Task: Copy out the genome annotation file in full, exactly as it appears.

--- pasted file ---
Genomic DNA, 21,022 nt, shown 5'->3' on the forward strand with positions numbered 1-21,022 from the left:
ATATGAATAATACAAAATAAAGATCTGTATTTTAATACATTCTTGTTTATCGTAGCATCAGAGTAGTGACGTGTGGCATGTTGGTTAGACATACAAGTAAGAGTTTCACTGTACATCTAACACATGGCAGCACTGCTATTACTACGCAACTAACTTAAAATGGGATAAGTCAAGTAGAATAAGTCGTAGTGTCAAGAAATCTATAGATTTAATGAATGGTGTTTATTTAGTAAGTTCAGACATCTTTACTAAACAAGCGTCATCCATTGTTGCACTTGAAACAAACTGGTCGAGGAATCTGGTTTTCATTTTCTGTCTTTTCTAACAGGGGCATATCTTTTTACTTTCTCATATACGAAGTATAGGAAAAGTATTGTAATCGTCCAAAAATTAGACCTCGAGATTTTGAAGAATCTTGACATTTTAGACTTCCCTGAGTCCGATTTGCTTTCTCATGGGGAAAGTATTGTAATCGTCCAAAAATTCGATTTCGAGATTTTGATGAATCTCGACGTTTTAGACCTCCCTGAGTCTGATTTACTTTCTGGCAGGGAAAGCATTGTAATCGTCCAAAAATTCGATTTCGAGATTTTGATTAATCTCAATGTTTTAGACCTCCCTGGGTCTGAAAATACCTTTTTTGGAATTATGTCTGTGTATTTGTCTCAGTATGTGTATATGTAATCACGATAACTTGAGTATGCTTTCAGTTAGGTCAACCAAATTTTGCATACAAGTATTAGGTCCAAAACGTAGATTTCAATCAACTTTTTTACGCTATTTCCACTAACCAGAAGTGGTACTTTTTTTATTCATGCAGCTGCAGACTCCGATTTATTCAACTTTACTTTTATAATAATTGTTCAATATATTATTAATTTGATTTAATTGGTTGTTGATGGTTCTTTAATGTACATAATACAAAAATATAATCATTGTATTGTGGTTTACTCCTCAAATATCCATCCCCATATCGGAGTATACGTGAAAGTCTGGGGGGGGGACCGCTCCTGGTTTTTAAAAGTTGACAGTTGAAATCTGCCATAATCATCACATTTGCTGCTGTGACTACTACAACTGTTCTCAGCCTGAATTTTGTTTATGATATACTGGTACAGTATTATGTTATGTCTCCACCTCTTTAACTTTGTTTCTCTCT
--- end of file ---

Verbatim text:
Genomic DNA, 21,022 nt, shown 5'->3' on the forward strand with positions numbered 1-21,022 from the left:
ATATGAATAATACAAAATAAAGATCTGTATTTTAATACATTCTTGTTTATCGTAGCATCAGAGTAGTGACGTGTGGCATGTTGGTTAGACATACAAGTAAGAGTTTCACTGTACATCTAACACATGGCAGCACTGCTATTACTACGCAACTAACTTAAAATGGGATAAGTCAAGTAGAATAAGTCGTAGTGTCAAGAAATCTATAGATTTAATGAATGGTGTTTATTTAGTAAGTTCAGACATCTTTACTAAACAAGCGTCATCCATTGTTGCACTTGAAACAAACTGGTCGAGGAATCTGGTTTTCATTTTCTGTCTTTTCTAACAGGGGCATATCTTTTTACTTTCTCATATACGAAGTATAGGAAAAGTATTGTAATCGTCCAAAAATTAGACCTCGAGATTTTGAAGAATCTTGACATTTTAGACTTCCCTGAGTCCGATTTGCTTTCTCATGGGGAAAGTATTGTAATCGTCCAAAAATTCGATTTCGAGATTTTGATGAATCTCGACGTTTTAGACCTCCCTGAGTCTGATTTACTTTCTGGCAGGGAAAGCATTGTAATCGTCCAAAAATTCGATTTCGAGATTTTGATTAATCTCAATGTTTTAGACCTCCCTGGGTCTGAAAATACCTTTTTTGGAATTATGTCTGTGTATTTGTCTCAGTATGTGTATATGTAATCACGATAACTTGAGTATGCTTTCAGTTAGGTCAACCAAATTTTGCATACAAGTATTAGGTCCAAAACGTAGATTTCAATCAACTTTTTTACGCTATTTCCACTAACCAGAAGTGGTACTTTTTTTATTCATGCAGCTGCAGACTCCGATTTATTCAACTTTACTTTTATAATAATTGTTCAATATATTATTAATTTGATTTAATTGGTTGTTGATGGTTCTTTAATGTACATAATACAAAAATATAATCATTGTATTGTGGTTTACTCCTCAAATATCCATCCCCATATCGGAGTATACGTGAAAGTCTGGGGGGGGGACCGCTCCTGGTTTTTAAAAGTTGACAGTTGAAATCTGCCATAATCATCACATTTGCTGCTGTGACTACTACAACTGTTCTCAGCCTGAATTTTGTTTATGATATACTGGTACAGTATTATGTTATGTCTCCACCTCTTTAACTTTGTTTCTCTCT